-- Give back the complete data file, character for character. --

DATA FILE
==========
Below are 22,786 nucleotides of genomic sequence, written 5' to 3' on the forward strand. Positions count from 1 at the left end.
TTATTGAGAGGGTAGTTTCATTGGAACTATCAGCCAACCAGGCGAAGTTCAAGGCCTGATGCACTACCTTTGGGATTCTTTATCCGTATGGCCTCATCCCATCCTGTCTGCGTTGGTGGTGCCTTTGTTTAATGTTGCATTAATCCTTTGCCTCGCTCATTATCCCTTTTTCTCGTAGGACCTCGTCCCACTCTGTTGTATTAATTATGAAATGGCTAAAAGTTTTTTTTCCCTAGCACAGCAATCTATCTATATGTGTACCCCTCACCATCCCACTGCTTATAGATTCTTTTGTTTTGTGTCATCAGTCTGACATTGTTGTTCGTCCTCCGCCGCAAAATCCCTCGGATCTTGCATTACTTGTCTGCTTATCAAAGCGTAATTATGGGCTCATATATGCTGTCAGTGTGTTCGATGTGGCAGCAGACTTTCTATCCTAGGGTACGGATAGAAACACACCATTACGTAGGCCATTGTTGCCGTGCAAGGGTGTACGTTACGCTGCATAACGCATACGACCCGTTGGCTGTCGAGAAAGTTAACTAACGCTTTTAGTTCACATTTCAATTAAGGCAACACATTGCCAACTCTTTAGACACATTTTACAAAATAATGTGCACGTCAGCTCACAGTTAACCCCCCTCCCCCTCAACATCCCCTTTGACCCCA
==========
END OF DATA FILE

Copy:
Below are 22,786 nucleotides of genomic sequence, written 5' to 3' on the forward strand. Positions count from 1 at the left end.
TTATTGAGAGGGTAGTTTCATTGGAACTATCAGCCAACCAGGCGAAGTTCAAGGCCTGATGCACTACCTTTGGGATTCTTTATCCGTATGGCCTCATCCCATCCTGTCTGCGTTGGTGGTGCCTTTGTTTAATGTTGCATTAATCCTTTGCCTCGCTCATTATCCCTTTTTCTCGTAGGACCTCGTCCCACTCTGTTGTATTAATTATGAAATGGCTAAAAGTTTTTTTTCCCTAGCACAGCAATCTATCTATATGTGTACCCCTCACCATCCCACTGCTTATAGATTCTTTTGTTTTGTGTCATCAGTCTGACATTGTTGTTCGTCCTCCGCCGCAAAATCCCTCGGATCTTGCATTACTTGTCTGCTTATCAAAGCGTAATTATGGGCTCATATATGCTGTCAGTGTGTTCGATGTGGCAGCAGACTTTCTATCCTAGGGTACGGATAGAAACACACCATTACGTAGGCCATTGTTGCCGTGCAAGGGTGTACGTTACGCTGCATAACGCATACGACCCGTTGGCTGTCGAGAAAGTTAACTAACGCTTTTAGTTCACATTTCAATTAAGGCAACACATTGCCAACTCTTTAGACACATTTTACAAAATAATGTGCACGTCAGCTCACAGTTAACCCCCCTCCCCCTCAACATCCCCTTTGACCCCA